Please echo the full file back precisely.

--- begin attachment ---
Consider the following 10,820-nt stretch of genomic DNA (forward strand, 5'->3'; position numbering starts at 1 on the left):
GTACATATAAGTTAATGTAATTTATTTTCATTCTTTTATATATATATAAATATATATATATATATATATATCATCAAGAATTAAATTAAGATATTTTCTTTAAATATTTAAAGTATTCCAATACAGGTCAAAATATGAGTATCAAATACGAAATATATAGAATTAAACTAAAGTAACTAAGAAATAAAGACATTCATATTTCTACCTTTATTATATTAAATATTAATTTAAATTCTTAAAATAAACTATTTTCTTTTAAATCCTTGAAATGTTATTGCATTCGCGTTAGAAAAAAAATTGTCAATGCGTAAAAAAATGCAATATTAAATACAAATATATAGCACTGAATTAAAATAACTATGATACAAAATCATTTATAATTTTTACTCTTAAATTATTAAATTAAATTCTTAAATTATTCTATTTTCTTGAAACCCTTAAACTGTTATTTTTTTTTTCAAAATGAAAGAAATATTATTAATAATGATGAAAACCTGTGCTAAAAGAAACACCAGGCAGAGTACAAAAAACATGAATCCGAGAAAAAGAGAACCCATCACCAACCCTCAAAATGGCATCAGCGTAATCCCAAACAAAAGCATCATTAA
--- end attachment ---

Consider the following 10,820-nt stretch of genomic DNA (forward strand, 5'->3'; position numbering starts at 1 on the left):
GTACATATAAGTTAATGTAATTTATTTTCATTCTTTTATATATATATAAATATATATATATATATATATATCATCAAGAATTAAATTAAGATATTTTCTTTAAATATTTAAAGTATTCCAATACAGGTCAAAATATGAGTATCAAATACGAAATATATAGAATTAAACTAAAGTAACTAAGAAATAAAGACATTCATATTTCTACCTTTATTATATTAAATATTAATTTAAATTCTTAAAATAAACTATTTTCTTTTAAATCCTTGAAATGTTATTGCATTCGCGTTAGAAAAAAAATTGTCAATGCGTAAAAAAATGCAATATTAAATACAAATATATAGCACTGAATTAAAATAACTATGATACAAAATCATTTATAATTTTTACTCTTAAATTATTAAATTAAATTCTTAAATTATTCTATTTTCTTGAAACCCTTAAACTGTTATTTTTTTTTTCAAAATGAAAGAAATATTATTAATAATGATGAAAACCTGTGCTAAAAGAAACACCAGGCAGAGTACAAAAAACATGAATCCGAGAAAAAGAGAACCCATCACCAACCCTCAAAATGGCATCAGCGTAATCCCAAACAAAAGCATCATTAA